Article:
BUGFIX: TORTURE.C - Fixes to allow builds with Compaq C

Michael Sweet mike at easysw.com
Tue Jul 10 15:19:53 GMT 2001

"John E. Malmberg" wrote:
> ...
> > First, a C compiler should not error out from passing a pointer of
> > a different type - such strictness is reserved for C++ compilers... :)
> The difference is significant, and while it may be possible to tell
> the C compiler to ignore the issue, I would think that most programmers
> would want to realize that the what they asked for is obviously not
> what they wanted.  This shows up when the pointer is passed to a routine.

That's what "warnings" are for...

> Having a volatile pointer is quite a different thing from having a
> pointer to a volatile memory location.

Yes, but until recently C had no "volatile" keyword, and do be honest
I'd rather have the compiler *not* decide if a pointer should be
volatile on its own.

> > Second, the volatile modifier is not supported by most compilers.
> > It is fairly new so I wouldn't recommend using it until more compilers
> > support it (and even then you should #define it away if the compiler
> > doesn't support it)
> Using the #define in config.h may be a good idea, but the implications
> of what volatile means to a compiler indicates that it should be used
> where ever it is needed.

The volatile keyword was added to allow the compiler to make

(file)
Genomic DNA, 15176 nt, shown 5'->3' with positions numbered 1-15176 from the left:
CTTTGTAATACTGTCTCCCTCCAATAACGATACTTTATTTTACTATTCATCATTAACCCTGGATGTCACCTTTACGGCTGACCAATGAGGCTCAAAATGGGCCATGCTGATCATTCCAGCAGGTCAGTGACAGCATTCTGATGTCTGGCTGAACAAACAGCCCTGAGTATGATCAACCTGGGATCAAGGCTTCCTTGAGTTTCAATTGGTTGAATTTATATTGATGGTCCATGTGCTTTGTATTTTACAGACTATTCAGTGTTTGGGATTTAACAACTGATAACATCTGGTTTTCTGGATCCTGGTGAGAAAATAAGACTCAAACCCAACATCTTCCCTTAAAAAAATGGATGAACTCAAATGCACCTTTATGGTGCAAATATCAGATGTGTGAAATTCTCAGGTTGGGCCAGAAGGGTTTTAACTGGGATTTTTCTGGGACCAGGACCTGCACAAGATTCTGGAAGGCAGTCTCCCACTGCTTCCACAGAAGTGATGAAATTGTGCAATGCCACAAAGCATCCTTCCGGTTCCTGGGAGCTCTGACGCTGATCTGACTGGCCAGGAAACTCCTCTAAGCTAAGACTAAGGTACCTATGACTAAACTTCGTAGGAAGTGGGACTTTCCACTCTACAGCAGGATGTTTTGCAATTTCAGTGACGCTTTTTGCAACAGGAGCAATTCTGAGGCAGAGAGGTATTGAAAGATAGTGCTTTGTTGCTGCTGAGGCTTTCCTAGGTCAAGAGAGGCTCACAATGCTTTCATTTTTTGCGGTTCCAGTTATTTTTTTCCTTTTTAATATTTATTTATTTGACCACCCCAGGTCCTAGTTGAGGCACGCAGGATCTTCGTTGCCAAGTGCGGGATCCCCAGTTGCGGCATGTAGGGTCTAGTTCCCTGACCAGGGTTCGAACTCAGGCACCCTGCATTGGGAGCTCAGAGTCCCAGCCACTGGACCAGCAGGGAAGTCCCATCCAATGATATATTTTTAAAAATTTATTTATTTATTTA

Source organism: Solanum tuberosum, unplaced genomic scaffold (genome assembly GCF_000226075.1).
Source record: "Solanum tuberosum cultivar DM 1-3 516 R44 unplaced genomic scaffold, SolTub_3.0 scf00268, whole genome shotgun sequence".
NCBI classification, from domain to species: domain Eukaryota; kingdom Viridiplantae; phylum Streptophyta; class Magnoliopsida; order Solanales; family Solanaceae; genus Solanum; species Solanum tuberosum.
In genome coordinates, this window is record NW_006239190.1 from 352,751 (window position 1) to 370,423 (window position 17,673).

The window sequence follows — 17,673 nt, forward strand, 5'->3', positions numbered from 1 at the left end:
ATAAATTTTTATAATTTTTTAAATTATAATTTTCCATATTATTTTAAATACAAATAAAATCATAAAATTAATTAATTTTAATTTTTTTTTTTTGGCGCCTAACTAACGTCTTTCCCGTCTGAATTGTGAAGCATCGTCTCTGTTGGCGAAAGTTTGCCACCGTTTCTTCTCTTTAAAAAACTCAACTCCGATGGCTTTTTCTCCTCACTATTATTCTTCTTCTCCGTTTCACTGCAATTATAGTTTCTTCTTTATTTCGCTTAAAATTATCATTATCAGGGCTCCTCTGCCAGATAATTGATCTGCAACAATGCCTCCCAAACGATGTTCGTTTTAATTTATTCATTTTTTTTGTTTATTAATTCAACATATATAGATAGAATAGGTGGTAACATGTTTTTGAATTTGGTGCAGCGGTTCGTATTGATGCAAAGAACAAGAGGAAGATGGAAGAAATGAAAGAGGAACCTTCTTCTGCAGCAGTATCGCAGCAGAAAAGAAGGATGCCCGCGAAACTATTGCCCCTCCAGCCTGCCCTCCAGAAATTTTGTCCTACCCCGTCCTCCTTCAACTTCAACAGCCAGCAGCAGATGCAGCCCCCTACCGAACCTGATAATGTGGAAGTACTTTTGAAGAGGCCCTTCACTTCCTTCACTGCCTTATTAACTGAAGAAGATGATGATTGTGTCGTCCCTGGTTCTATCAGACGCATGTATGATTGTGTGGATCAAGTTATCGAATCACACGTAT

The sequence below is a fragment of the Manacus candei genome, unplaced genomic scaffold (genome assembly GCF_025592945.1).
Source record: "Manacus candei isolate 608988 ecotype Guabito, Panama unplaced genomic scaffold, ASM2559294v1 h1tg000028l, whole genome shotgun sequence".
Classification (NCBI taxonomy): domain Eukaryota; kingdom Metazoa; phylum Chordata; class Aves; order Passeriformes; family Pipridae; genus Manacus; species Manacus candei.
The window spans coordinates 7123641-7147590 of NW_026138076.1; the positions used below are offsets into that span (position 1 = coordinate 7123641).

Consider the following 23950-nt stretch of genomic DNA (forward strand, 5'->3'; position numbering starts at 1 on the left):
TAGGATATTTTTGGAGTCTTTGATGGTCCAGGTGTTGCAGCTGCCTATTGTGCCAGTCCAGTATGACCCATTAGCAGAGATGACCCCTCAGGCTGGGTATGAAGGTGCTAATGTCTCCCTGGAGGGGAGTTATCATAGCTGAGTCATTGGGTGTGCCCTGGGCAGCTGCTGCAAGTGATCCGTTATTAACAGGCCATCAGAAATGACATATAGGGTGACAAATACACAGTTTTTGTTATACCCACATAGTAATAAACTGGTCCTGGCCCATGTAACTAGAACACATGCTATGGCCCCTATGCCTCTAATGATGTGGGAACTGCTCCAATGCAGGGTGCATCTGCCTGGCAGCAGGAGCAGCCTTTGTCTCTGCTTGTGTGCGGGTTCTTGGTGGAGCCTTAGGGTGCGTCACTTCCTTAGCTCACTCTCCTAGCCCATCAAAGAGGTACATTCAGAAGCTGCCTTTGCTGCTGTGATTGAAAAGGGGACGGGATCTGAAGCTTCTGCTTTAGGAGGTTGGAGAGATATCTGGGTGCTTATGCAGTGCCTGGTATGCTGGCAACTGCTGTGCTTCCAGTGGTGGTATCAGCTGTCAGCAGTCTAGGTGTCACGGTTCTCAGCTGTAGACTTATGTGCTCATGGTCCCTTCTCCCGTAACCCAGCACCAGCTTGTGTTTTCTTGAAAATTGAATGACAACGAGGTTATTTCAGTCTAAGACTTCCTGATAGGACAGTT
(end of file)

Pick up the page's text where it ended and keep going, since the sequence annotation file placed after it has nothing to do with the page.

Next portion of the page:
that assume that temporary results of pointer dereferencing won't change
when the pointer is passed to another function, or that two pointer
variables might be pointing at the same general area of memory (e.g., an
implementation of strcpy...)

> This would be in any case where the same physical memory location can be
> referenced by multiple threads or processes.  Failure to do so can result
> in the compiler missing a change to the value.

The volatile keyword isn't really meant for that; MP issues extend
well beyond C, which is why you usually use OS mechanisms for
semaphores, message queues, etc.  All volatile really buys you in
this case is a mechanism for correctly (not) caching shared global

Michael Sweet, Easy Software Products                  mike at easysw.com
Printing Software for UNIX                       http://www.easysw.com

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